Secondly, the signing improves the team offensively. Dexter Fowler will more than likely slide into the lead off position. Fowler had a OBP of almost .400, so seeing him at the top of the lineup will be great for hitters like Matt Carpenter and Stephen Piscotty.

Lastly, it feels like a sort of pay back for Jason Heyward bolting to the Cubs. I’ll dish out more on Heyward later, but I am glad to see Dexter Fowler in a St. Louis Cardinals uniform.

Unlike left field, center field is an easy choice. Dexter Fowler had a great year for the Cubs in 2016. His offensive performance of batting .276, with 13 HR, and 48 RBI was very reminiscent of his 2012 season (.300, 13, 53).

If the Cardinals get the same Dexter Fowler that was in Chicago, the Cardinals lineup is easily among the top 5 lineups in the National League. His ability to get on base and create havoc on the base paths is a welcoming sight for many Cardinals fans. Plus, was it me or did Fowler kill Cards pitching too?

Defensively, Fowler made some adjustments to cover more of center field. He positioned himself deeper to prevent extra bases. While the occasional flare single may fall, Fowler still has good enough speed to track down flares.

The combination of Almora and Jay doesn’t really strike fear in me. Almora is young and inexperienced so I’ll reserve judgment till I see more of him. On the other hand, Cardinals fans are very familiar with what Jay brings to the table. He has a steady swing, with minimal power. He will hit for a good average and has average speed.

Advantage: Fowler

Right field: Stephen Piscotty or Jason Heyward

I’ll say this for Jason Heyward. He couldn’t have picked a better team to carry his poor performance in 2016. Lets just take a look at what he did as a Cardinal (2015) and as a Cub (2016):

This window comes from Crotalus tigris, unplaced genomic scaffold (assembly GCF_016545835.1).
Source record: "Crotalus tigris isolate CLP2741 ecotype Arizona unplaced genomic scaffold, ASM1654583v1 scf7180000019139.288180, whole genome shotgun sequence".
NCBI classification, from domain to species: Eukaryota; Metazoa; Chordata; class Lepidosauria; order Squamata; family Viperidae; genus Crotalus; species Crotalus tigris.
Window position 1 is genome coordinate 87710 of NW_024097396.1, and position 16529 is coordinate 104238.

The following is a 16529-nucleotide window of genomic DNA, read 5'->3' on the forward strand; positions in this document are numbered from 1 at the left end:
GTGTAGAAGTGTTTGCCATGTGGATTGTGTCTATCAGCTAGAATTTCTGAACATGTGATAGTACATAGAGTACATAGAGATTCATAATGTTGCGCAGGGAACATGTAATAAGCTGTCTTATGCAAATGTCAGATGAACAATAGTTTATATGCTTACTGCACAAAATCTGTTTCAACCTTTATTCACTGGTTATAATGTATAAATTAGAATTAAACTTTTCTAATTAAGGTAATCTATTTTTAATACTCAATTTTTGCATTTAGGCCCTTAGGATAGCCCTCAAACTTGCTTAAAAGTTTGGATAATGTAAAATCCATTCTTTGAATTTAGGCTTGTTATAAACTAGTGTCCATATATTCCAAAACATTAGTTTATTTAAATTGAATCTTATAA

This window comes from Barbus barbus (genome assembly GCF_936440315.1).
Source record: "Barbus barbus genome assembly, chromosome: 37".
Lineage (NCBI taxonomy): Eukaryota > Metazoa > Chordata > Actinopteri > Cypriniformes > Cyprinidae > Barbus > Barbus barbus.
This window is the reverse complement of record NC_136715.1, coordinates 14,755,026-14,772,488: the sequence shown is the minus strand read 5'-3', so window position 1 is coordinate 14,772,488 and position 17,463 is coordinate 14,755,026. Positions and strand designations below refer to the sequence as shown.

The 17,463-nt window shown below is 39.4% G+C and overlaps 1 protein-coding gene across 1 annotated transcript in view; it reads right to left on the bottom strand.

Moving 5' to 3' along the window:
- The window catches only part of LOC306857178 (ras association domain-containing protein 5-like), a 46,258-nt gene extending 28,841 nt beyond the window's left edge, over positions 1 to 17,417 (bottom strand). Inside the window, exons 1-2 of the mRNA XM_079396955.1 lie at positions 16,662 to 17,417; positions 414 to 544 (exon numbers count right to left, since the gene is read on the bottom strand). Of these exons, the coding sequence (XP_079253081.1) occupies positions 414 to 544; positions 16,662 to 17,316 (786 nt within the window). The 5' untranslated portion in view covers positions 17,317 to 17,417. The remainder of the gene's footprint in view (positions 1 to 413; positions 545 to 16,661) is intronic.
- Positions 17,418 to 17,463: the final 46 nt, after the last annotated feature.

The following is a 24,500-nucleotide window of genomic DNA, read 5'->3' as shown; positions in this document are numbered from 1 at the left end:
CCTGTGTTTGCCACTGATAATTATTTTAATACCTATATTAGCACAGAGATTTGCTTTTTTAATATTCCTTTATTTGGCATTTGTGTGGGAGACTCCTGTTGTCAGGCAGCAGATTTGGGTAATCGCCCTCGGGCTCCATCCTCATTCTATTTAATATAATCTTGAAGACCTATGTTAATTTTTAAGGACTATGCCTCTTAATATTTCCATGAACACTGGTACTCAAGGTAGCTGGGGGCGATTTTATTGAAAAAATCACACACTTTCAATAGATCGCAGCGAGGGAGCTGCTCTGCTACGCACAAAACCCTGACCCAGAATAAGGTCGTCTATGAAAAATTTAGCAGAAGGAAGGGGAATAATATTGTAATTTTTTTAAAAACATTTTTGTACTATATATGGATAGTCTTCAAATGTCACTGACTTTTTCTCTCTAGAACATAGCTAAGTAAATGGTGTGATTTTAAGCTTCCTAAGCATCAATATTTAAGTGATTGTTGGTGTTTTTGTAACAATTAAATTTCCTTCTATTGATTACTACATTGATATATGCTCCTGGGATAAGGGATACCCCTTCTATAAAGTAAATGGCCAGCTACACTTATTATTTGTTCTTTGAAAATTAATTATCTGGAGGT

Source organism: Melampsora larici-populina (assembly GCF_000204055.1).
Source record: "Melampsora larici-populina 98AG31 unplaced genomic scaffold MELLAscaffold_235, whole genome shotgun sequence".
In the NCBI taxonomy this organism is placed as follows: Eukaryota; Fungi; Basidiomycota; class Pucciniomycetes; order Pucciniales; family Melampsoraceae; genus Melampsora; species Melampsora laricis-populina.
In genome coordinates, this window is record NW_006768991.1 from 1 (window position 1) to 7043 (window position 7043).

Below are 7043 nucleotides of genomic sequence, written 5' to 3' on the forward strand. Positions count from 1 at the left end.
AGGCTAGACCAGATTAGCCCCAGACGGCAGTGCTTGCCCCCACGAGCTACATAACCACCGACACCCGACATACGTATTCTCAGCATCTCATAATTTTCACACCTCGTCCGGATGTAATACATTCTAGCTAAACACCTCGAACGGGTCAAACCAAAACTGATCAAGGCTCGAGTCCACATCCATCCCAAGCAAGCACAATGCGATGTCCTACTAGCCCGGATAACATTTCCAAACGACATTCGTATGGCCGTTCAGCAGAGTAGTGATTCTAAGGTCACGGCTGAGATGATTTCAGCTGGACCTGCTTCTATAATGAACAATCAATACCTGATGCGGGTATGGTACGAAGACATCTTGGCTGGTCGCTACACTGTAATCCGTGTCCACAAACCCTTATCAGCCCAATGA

St. Louis: .293 BA, 13HR, 60RBI, .359 OBP, .439 SLG, .797 OPS

Chicago:  .230 BA, 7 HR, 49 RBI, .306 OBP, .325 SLG, .621 OPS

I’m sure the Cubs weren’t expecting that Jason Heyward. Some thought that he would overcome his early struggles at the plate as the year went on, but that wasn’t exactly the case.

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His at bats during the playoffs and even on the biggest stage, the World Series, looked pretty bad. His confidence is shot. If his offensive numbers continue to spiral down, the boo birds will be singing even louder in Chicago and force Maddon’s hand but we all know what he can do as a première defender.

While Heyward struggled in his first year in right for the Cubs, Stephen Piscotty was able to impress in his first full season as a Redbird. After a nice rookie campaign, where he was 6th place in ROY voting, Piscotty was able to offer plenty during the up and down season for the Cardinals.

Here is Piscotty’s stat line compared to Heyward’s above:

.273 BA, 22 HR, 85 RBI, .343 OBP, .457 SLG, .800 OPS

While it’s obvious who had the better year, the big question for Piscotty is, can he duplicate his success? Piscotty figures to slot somewhere in the 4th or 5th hole in the lineup which means extra opportunity for HR and RBI. If he reaches for power, he would do well not to sacrifice his average.

Defensively, Piscotty was very good in right field. It’s tough transitioning from Heyward’s defense, but Piscotty proved that he was able to man the position just fine. He may not cover as much ground as we’d like, but that is something that will be worked on in Spring Training.

Next: Preview of the NL Central in 2017

Piscotty has the momentum heading into the 2017 season over Heyward.

Advantage: Piscotty

At the end of this one, the Cardinals take all three outfield position and tie the score up at 4-4. Seems fitting for two teams that ended up tying in the regular season series in 2016. Hopefully this year the Cards can maintain the edge. Go Cards!